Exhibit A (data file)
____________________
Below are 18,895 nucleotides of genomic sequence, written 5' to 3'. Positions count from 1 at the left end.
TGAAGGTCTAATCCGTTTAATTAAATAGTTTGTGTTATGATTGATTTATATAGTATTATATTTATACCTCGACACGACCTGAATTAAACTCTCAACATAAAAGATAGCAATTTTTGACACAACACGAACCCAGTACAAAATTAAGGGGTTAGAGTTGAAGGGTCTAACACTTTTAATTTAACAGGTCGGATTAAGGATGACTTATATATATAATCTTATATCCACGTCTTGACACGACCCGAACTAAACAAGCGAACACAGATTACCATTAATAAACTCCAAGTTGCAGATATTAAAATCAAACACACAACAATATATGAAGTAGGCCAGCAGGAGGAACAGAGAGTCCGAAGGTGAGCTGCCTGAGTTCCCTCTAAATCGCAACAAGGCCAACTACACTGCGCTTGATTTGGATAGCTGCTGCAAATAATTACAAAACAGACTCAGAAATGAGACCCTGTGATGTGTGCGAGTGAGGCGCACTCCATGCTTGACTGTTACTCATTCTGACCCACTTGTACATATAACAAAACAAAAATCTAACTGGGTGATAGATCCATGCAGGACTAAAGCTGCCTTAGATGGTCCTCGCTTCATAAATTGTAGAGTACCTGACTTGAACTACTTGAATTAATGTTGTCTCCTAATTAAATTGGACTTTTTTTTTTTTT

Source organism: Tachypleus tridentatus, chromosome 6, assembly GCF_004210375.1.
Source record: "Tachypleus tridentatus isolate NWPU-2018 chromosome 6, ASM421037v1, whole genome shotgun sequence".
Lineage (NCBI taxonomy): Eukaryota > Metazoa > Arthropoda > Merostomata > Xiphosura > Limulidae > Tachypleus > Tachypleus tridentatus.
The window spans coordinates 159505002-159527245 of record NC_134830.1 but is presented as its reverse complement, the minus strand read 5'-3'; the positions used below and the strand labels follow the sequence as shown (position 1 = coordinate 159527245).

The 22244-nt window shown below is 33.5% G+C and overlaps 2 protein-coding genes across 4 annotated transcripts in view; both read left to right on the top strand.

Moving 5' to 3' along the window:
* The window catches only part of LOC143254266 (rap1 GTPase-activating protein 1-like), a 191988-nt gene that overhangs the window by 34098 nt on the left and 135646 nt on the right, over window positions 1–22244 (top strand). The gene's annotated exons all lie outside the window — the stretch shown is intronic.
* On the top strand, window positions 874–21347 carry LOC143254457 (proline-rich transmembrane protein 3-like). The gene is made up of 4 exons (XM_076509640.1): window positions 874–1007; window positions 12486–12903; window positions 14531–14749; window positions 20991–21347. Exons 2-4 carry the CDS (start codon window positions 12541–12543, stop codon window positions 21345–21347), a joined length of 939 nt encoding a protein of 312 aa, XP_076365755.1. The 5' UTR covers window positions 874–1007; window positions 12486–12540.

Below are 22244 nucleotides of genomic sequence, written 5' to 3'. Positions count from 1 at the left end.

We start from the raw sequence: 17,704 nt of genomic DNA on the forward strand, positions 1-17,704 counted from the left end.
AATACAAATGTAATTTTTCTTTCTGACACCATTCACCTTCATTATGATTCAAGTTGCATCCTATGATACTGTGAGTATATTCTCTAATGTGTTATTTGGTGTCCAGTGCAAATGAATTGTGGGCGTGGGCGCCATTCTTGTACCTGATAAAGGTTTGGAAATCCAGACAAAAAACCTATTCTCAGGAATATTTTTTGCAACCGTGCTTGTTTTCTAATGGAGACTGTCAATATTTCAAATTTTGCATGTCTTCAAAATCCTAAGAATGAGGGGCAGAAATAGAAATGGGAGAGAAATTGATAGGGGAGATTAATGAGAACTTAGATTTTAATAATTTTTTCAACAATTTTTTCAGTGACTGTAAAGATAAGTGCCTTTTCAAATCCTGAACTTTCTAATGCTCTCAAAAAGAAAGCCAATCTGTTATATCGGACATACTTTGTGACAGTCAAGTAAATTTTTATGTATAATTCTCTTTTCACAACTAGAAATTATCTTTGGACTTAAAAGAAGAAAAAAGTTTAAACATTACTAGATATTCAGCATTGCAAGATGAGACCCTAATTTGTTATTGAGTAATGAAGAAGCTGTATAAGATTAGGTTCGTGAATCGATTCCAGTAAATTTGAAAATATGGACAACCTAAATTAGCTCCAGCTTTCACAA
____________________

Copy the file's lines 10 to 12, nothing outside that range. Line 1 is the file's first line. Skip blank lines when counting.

* On the top strand, window positions 874–21347 carry LOC143254457 (proline-rich transmembrane protein 3-like). The gene is made up of 4 exons (XM_076509640.1): window positions 874–1007; window positions 12486–12903; window positions 14531–14749; window positions 20991–21347. Exons 2-4 carry the CDS (start codon window positions 12541–12543, stop codon window positions 21345–21347), a joined length of 939 nt encoding a protein of 312 aa, XP_076365755.1. The 5' UTR covers window positions 874–1007; window positions 12486–12540.

Below are 22244 nucleotides of genomic sequence, written 5' to 3'. Positions count from 1 at the left end.

We start from the raw sequence: 17,704 nt of genomic DNA on the forward strand, positions 1-17,704 counted from the left end.